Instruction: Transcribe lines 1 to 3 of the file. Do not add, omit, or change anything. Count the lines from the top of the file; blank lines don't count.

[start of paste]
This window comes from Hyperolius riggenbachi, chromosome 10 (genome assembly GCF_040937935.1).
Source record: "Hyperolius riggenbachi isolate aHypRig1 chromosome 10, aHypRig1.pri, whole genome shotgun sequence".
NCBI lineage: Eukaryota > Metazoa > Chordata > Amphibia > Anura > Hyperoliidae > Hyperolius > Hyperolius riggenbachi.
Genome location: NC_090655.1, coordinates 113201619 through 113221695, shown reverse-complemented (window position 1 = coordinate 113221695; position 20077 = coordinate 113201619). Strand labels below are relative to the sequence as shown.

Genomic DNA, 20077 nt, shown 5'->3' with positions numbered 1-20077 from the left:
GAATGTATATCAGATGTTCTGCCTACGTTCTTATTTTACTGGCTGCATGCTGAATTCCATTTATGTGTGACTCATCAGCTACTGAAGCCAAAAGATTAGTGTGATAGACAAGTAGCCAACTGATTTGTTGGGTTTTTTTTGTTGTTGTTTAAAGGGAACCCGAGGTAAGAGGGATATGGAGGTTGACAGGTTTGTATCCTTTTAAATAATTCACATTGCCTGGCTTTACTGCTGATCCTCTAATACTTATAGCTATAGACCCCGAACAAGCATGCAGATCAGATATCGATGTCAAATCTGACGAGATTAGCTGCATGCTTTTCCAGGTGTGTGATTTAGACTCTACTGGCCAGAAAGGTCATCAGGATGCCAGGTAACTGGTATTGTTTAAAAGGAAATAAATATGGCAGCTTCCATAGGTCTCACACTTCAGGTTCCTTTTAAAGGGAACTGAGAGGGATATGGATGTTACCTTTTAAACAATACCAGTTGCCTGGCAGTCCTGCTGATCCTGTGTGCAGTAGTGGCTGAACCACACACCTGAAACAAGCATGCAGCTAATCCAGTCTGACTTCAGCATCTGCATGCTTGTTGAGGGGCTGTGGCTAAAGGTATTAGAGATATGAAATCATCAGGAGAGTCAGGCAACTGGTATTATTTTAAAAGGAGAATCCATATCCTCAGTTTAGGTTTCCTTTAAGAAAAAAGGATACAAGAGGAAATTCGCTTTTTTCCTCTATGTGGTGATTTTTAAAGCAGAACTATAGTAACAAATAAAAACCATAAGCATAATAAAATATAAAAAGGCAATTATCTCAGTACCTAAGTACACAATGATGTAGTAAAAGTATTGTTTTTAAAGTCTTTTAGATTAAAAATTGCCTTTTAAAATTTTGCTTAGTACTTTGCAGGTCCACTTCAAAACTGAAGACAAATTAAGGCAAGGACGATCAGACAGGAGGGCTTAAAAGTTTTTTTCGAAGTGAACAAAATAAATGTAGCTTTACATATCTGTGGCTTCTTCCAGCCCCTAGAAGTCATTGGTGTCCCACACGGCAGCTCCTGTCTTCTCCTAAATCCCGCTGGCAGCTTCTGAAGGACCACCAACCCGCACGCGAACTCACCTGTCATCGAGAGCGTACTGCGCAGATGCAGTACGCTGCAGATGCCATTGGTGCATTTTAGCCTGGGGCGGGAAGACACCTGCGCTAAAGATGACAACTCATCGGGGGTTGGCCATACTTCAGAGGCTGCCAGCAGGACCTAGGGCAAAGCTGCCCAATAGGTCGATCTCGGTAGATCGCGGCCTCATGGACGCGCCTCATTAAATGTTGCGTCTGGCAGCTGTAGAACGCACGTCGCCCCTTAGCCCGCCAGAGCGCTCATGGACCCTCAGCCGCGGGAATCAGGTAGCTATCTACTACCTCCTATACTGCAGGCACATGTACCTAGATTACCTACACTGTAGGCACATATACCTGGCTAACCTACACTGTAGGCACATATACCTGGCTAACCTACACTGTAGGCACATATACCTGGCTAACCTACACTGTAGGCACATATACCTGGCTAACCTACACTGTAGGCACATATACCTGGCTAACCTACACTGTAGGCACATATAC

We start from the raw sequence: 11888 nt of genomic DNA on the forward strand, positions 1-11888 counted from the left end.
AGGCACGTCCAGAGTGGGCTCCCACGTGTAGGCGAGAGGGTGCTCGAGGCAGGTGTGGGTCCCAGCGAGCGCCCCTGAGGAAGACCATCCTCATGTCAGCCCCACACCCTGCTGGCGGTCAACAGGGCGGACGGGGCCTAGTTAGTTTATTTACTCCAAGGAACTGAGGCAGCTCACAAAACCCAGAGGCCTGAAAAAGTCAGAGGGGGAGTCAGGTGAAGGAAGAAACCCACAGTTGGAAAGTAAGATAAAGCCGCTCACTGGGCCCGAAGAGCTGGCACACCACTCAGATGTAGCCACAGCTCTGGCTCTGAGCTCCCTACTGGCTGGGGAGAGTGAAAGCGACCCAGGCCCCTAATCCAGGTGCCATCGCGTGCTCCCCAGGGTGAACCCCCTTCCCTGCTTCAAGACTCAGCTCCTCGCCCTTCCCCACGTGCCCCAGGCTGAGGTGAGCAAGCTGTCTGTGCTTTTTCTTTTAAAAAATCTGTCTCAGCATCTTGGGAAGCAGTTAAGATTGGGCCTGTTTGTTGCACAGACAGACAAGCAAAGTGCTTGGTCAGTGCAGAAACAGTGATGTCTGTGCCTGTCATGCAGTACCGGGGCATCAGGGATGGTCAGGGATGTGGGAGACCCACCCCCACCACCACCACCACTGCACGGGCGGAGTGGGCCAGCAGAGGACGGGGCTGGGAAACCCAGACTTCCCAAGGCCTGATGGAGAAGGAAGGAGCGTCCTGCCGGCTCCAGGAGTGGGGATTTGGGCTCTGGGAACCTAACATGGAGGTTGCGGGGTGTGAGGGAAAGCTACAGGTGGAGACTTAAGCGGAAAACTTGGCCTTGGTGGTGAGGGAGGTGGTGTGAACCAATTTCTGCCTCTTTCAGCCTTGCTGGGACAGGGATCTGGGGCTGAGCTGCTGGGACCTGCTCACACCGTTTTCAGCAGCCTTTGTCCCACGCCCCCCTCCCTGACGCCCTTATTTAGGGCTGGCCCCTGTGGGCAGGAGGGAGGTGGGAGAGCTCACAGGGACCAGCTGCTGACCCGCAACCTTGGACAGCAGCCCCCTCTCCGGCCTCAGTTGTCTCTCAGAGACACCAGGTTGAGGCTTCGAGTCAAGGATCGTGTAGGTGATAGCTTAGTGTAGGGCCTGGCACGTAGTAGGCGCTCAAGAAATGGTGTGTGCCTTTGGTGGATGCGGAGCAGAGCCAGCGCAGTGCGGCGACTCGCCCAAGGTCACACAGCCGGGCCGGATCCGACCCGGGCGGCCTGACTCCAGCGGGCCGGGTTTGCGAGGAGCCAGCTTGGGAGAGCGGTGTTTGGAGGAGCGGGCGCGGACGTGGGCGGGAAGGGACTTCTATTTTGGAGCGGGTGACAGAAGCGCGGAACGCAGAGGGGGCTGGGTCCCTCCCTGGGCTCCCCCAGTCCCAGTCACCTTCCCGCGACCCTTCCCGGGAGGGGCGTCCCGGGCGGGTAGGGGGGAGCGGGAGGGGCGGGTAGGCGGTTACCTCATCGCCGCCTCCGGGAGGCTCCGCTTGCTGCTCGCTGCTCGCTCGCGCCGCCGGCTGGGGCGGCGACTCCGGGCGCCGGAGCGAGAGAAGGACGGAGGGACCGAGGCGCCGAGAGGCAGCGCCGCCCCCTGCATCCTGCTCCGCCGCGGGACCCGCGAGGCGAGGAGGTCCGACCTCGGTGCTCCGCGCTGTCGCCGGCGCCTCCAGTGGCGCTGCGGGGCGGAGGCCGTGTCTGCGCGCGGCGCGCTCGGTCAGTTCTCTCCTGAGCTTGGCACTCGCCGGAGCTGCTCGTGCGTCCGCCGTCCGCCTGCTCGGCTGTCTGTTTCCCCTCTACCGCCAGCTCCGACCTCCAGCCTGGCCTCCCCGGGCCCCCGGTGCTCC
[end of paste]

This window comes from Hyperolius riggenbachi, chromosome 10 (genome assembly GCF_040937935.1).
Source record: "Hyperolius riggenbachi isolate aHypRig1 chromosome 10, aHypRig1.pri, whole genome shotgun sequence".
NCBI lineage: Eukaryota > Metazoa > Chordata > Amphibia > Anura > Hyperoliidae > Hyperolius > Hyperolius riggenbachi.